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Specifics of chronic fatigue syndrome coping strategies identified in a French flash survey during the COVID‐19 containment, 2021, Moncorps et al

Discussion in 'PsychoSocial ME/CFS Research' started by Wyva, Apr 8, 2021 at 6:26 AM.

  1. Wyva

    Wyva Senior Member (Voting Rights)

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    Abstract

    The COVID‐19 pandemic has focused health systems on supporting patients affected by this virus. Meanwhile in the community, many other contained patients could only use self‐care strategies, especially in countries that have set up a long and strict containment such as France. The study aimed to compare coping strategies deployed by patients with Myalgic Encephalomyelitis/Chronic Fatigue Syndrome (ME/CFS; a poorly recognised syndrome) to those with better known and referenced chronic conditions.

    An online flash survey was conducted during the containment period in partnership with French Patients Organizations including ME/CFS national association. Therefore, ‘Brief COPE’ version of Lazarus and Folkman's Ways of Coping Check List has been adapted to the specificity of the containment. The survey was e‐distributed in France from 15 April to 11 May 2020. Differences of coping strategies were analyzed using Wilcoxon–Mann–Withney test.

    Amongst 637 responses, 192 were complete, presenting a wide variety of diseases, including 93 ME/CFS. The latter have significantly different coping strategies than recognised diagnosed diseases patients: similar uses of emotion focused coping but less uses of seek social support and problem‐focused copings.

    In conclusion, coping strategies are different for those who deal with the daily experience of ME/CFS, highly disabling chronic condition with diagnostic ambiguity, low degree of medical and social recognition and without treatment. Better understanding of those strategies is needed to provide the means for health promotion researchers, managers and clinicians, to accompany those patients.

    Open access: https://onlinelibrary.wiley.com/doi/full/10.1111/hsc.13376
     
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  2. Tia

    Tia Senior Member (Voting Rights)

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    I find this interesting, except this bit:

    "4.4 Emotion as an inseparable dimension of living with ME/CFS
    Ways of dealing with the overall illness cannot be separated from those of dealing with associated emotional distress. The latter is probably consubstantial with unrecognised medical diagnosis, leading Ray et al. (1995) to propose that coping directed specifically at emotion could be seen as ‘problem focused’ in the context of CFS to the extent that emotional distress is itself considered as part of the syndrome. This is consistent with the finding of Jason et al. who compared four groups (idiopathic chronic fatigue, medically explained fatigue and no fatigue) and noted that CFS patients had the lowest optimism scores and satisfaction with their social support (Jason et al., 2002)."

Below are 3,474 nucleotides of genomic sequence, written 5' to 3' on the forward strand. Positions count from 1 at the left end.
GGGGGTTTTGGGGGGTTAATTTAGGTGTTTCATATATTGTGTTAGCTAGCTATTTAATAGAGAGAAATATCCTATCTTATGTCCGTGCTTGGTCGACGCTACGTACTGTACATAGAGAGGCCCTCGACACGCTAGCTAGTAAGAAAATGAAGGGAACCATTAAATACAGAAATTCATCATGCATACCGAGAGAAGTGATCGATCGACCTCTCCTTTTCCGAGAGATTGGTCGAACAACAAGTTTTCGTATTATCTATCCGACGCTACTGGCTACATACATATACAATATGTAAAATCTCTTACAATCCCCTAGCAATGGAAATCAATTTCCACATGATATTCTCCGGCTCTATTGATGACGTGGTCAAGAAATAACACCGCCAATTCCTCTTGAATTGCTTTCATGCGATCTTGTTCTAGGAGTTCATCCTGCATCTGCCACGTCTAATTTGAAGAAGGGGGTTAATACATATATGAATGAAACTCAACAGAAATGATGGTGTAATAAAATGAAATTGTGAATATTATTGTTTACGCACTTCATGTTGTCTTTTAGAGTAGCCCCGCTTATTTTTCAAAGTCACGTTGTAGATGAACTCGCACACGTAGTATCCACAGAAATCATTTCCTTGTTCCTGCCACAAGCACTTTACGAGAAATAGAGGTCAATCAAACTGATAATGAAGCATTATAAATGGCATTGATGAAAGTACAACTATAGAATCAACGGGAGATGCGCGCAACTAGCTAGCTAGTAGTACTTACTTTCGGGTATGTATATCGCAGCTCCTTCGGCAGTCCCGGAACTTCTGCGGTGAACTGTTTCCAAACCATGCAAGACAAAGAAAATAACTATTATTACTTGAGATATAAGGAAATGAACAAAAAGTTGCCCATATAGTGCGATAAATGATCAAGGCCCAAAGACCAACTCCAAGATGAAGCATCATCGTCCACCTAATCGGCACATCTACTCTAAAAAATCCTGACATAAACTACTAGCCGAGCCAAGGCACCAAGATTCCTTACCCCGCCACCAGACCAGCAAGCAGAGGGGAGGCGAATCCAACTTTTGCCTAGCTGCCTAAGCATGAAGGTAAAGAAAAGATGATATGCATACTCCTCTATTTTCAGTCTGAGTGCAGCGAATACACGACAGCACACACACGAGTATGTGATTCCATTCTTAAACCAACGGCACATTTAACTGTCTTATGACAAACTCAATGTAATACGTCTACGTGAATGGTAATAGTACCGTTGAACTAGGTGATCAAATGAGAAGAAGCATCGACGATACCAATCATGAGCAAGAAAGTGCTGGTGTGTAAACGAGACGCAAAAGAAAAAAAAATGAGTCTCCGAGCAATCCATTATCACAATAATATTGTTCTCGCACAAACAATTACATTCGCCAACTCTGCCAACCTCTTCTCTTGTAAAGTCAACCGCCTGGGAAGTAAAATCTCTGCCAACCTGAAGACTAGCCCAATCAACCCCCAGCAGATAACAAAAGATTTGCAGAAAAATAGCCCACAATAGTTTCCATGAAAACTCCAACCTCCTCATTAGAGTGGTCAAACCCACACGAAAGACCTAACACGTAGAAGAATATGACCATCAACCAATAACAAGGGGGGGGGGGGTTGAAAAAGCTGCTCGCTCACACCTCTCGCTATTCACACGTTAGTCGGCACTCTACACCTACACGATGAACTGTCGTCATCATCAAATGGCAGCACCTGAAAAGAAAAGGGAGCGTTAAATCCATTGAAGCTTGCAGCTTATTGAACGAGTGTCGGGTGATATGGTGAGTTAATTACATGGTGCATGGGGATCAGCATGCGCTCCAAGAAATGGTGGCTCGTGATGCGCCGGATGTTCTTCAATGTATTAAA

(italics mine) Since when has emotional distress been a part of the syndrome? Or are they saying that it is part of it because it is unrecognised and untreatable?

    Surely our coping methods are emotion focused rather than problem focused because there are very few problems that are actually solvable and so better to focus on managing our emotional response to our issues rather than trying and failing to solve them.
     
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  3. Invisible Woman

    Invisible Woman Senior Member (Voting Rights)

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    I know some say emotional lability is a symptom of ME. Personally, I find that to be a symptom of deep PEM.

    Most of my coping is very much of the problem solving type rather than managing emotions. Keeping my daily life running as smoothly as possible and adjusting my expectations of what is strictly necessary helps manage PEM and in turn that will keep how I feel about it on a fairly even keel.

    If I find myself get unduly angry, upset or frustrated by a situation I tend to view that as a warning sign that I need a nap.

    If anything I would say I worry less and focus less on my emotional responses now than I did when well. That's after 2 decades of illness though and maybe that makes a difference? I have learned there's no point in wasting energy wondering why I feel the way I do when that feeling might disappear after a nap or when I've rested up for a few days.

    I suppose that having thyroid problems that can make you more pessimistic until my T4 is adjusted and having had some hormone issues that can affect mood mean I tend to look at excessive emotion or feeling a particular way for no particular reason is often a symptom of another problem. So I look to address that problem.
     
  4. Trish

    Trish Moderator Staff Member

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    I wonder whether they mean emotions directly related to being ill, such as feeling sad about losing out on normal daily life, fear of losing a job or home, anxiety about coping day to day, anxiety about triggering PEM, being naturally distressed by pain etc.

    Or do they mean 'emotional lability' - that the disease itself makes one intrinsically more prone to having emotional reactions to things that wouldn't have made them emotional when well, or less able to cope with emotions.